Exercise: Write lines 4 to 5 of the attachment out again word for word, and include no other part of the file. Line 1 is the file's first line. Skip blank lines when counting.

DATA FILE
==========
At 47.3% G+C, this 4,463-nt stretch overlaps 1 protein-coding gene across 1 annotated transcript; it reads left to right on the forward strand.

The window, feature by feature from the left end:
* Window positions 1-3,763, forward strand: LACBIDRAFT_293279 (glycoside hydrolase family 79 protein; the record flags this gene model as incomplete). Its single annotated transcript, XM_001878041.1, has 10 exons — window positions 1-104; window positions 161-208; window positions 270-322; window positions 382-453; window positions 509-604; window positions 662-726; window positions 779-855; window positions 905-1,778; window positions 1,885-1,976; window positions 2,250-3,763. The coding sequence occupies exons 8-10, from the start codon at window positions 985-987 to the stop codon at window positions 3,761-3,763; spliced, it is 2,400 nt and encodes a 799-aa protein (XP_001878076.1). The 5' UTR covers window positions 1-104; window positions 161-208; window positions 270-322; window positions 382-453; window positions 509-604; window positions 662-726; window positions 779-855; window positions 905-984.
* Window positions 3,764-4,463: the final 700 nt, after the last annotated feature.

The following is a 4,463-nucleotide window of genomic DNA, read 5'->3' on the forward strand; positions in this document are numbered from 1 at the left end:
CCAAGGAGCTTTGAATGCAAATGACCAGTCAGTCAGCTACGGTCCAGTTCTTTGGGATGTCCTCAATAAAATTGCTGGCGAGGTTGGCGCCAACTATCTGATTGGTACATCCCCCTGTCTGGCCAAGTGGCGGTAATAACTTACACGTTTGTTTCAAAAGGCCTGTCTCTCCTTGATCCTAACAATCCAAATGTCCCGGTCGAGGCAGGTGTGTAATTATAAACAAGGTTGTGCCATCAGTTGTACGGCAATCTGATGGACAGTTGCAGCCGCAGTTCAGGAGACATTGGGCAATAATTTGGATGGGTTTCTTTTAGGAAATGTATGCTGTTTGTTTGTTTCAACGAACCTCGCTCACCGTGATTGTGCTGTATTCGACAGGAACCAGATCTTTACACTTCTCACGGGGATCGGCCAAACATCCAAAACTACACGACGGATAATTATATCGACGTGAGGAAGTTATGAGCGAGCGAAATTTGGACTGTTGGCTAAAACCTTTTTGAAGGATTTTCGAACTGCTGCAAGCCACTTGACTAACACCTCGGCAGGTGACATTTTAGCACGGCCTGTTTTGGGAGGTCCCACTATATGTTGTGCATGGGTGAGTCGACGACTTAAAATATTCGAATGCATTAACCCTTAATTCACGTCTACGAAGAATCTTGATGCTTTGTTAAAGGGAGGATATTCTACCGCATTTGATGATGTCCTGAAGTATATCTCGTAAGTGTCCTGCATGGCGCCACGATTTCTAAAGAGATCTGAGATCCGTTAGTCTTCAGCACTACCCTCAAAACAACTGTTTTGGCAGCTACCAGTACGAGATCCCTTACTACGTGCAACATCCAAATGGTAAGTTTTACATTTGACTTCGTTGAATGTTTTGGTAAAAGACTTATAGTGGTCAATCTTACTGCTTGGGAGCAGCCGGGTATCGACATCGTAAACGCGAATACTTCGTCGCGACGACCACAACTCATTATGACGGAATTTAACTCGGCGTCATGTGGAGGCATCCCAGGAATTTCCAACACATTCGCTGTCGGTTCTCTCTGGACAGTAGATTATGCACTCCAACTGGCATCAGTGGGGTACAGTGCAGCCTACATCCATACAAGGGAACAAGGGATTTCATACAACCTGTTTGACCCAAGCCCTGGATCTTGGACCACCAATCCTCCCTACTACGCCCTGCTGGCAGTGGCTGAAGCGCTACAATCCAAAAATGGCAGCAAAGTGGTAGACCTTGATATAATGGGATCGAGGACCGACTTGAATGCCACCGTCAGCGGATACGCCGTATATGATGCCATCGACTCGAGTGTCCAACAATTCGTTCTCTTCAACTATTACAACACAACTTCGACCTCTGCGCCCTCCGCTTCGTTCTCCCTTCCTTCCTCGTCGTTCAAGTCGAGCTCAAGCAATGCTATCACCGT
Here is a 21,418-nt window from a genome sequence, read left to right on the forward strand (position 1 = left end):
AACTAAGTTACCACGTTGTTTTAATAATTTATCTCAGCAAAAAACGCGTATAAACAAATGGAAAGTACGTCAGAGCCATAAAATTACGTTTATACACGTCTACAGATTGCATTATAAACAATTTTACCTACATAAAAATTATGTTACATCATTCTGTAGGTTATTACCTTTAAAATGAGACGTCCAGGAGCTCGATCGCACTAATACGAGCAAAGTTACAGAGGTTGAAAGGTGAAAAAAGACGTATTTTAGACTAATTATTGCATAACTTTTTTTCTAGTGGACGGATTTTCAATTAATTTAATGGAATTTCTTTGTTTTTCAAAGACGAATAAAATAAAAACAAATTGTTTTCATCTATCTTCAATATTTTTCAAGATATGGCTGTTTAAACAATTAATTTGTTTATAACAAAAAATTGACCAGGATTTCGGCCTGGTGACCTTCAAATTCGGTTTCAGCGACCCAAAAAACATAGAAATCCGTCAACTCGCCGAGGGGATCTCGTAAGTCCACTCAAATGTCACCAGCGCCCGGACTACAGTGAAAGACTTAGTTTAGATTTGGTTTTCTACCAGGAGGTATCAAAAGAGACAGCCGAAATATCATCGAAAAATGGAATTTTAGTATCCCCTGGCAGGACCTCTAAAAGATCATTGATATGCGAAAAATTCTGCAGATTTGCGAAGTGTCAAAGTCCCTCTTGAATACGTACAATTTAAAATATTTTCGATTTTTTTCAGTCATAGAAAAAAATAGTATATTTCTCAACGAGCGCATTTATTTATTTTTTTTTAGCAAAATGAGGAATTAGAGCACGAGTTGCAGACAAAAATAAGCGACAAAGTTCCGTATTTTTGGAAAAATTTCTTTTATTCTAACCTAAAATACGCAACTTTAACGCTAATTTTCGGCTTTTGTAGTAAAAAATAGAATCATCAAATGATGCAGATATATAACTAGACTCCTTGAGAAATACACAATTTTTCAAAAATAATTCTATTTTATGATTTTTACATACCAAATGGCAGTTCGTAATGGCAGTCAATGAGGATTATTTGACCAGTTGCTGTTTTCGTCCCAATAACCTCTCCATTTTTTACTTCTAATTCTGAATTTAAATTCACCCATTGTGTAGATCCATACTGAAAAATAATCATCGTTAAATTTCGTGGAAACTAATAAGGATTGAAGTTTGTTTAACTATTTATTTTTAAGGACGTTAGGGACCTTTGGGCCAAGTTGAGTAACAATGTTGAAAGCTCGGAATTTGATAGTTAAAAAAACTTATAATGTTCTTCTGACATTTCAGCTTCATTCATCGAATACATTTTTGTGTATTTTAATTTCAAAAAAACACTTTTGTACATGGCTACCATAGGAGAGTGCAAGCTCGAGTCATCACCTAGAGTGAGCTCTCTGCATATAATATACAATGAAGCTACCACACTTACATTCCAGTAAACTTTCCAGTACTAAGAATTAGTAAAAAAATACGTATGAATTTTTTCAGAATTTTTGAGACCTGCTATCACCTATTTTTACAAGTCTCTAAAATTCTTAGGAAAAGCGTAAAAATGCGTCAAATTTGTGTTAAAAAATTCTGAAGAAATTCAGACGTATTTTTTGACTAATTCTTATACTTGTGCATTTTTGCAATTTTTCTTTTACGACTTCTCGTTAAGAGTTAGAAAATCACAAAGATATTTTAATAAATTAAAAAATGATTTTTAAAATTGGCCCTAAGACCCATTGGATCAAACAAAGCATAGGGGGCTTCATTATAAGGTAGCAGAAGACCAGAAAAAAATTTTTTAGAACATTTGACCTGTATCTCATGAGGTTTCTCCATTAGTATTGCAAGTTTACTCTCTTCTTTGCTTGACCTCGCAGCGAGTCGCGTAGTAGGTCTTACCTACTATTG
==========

* Window positions 3,764-4,463: the final 700 nt, after the last annotated feature.

The following is a 4,463-nucleotide window of genomic DNA, read 5'->3' on the forward strand; positions in this document are numbered from 1 at the left end: